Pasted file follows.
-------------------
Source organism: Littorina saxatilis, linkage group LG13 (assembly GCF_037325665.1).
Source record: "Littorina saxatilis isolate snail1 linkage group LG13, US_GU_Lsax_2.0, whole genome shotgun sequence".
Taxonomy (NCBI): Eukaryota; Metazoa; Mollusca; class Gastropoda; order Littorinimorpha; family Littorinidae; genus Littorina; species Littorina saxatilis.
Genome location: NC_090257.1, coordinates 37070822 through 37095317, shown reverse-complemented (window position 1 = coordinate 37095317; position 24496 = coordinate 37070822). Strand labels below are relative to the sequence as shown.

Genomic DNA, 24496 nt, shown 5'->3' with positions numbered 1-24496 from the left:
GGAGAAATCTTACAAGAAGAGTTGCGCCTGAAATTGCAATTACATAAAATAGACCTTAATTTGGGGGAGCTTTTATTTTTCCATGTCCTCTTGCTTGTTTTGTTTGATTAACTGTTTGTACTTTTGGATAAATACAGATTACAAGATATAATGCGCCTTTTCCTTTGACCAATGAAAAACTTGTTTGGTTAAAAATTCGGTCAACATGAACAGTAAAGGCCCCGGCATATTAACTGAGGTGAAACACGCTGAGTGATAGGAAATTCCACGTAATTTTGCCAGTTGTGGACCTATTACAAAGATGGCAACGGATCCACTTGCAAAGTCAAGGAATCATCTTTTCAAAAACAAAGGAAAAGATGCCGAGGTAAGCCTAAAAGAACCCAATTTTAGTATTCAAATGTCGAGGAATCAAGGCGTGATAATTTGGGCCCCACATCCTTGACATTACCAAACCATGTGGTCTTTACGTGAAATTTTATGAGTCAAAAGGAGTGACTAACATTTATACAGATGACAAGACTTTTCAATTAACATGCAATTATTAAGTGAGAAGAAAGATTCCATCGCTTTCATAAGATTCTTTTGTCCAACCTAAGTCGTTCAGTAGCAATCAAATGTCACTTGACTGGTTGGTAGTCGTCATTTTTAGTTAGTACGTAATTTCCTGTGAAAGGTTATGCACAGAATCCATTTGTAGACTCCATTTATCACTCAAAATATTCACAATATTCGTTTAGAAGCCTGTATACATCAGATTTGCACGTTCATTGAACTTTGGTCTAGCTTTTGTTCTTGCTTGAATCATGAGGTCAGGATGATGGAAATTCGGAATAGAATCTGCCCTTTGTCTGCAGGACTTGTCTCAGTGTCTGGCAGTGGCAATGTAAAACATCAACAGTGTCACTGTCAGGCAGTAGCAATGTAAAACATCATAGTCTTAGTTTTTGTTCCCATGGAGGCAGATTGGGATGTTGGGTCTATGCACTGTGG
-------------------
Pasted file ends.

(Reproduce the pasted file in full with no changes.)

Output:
Source organism: Littorina saxatilis, linkage group LG13 (assembly GCF_037325665.1).
Source record: "Littorina saxatilis isolate snail1 linkage group LG13, US_GU_Lsax_2.0, whole genome shotgun sequence".
Taxonomy (NCBI): Eukaryota; Metazoa; Mollusca; class Gastropoda; order Littorinimorpha; family Littorinidae; genus Littorina; species Littorina saxatilis.
Genome location: NC_090257.1, coordinates 37070822 through 37095317, shown reverse-complemented (window position 1 = coordinate 37095317; position 24496 = coordinate 37070822). Strand labels below are relative to the sequence as shown.

Genomic DNA, 24496 nt, shown 5'->3' with positions numbered 1-24496 from the left:
GGAGAAATCTTACAAGAAGAGTTGCGCCTGAAATTGCAATTACATAAAATAGACCTTAATTTGGGGGAGCTTTTATTTTTCCATGTCCTCTTGCTTGTTTTGTTTGATTAACTGTTTGTACTTTTGGATAAATACAGATTACAAGATATAATGCGCCTTTTCCTTTGACCAATGAAAAACTTGTTTGGTTAAAAATTCGGTCAACATGAACAGTAAAGGCCCCGGCATATTAACTGAGGTGAAACACGCTGAGTGATAGGAAATTCCACGTAATTTTGCCAGTTGTGGACCTATTACAAAGATGGCAACGGATCCACTTGCAAAGTCAAGGAATCATCTTTTCAAAAACAAAGGAAAAGATGCCGAGGTAAGCCTAAAAGAACCCAATTTTAGTATTCAAATGTCGAGGAATCAAGGCGTGATAATTTGGGCCCCACATCCTTGACATTACCAAACCATGTGGTCTTTACGTGAAATTTTATGAGTCAAAAGGAGTGACTAACATTTATACAGATGACAAGACTTTTCAATTAACATGCAATTATTAAGTGAGAAGAAAGATTCCATCGCTTTCATAAGATTCTTTTGTCCAACCTAAGTCGTTCAGTAGCAATCAAATGTCACTTGACTGGTTGGTAGTCGTCATTTTTAGTTAGTACGTAATTTCCTGTGAAAGGTTATGCACAGAATCCATTTGTAGACTCCATTTATCACTCAAAATATTCACAATATTCGTTTAGAAGCCTGTATACATCAGATTTGCACGTTCATTGAACTTTGGTCTAGCTTTTGTTCTTGCTTGAATCATGAGGTCAGGATGATGGAAATTCGGAATAGAATCTGCCCTTTGTCTGCAGGACTTGTCTCAGTGTCTGGCAGTGGCAATGTAAAACATCAACAGTGTCACTGTCAGGCAGTAGCAATGTAAAACATCATAGTCTTAGTTTTTGTTCCCATGGAGGCAGATTGGGATGTTGGGTCTATGCACTGTGG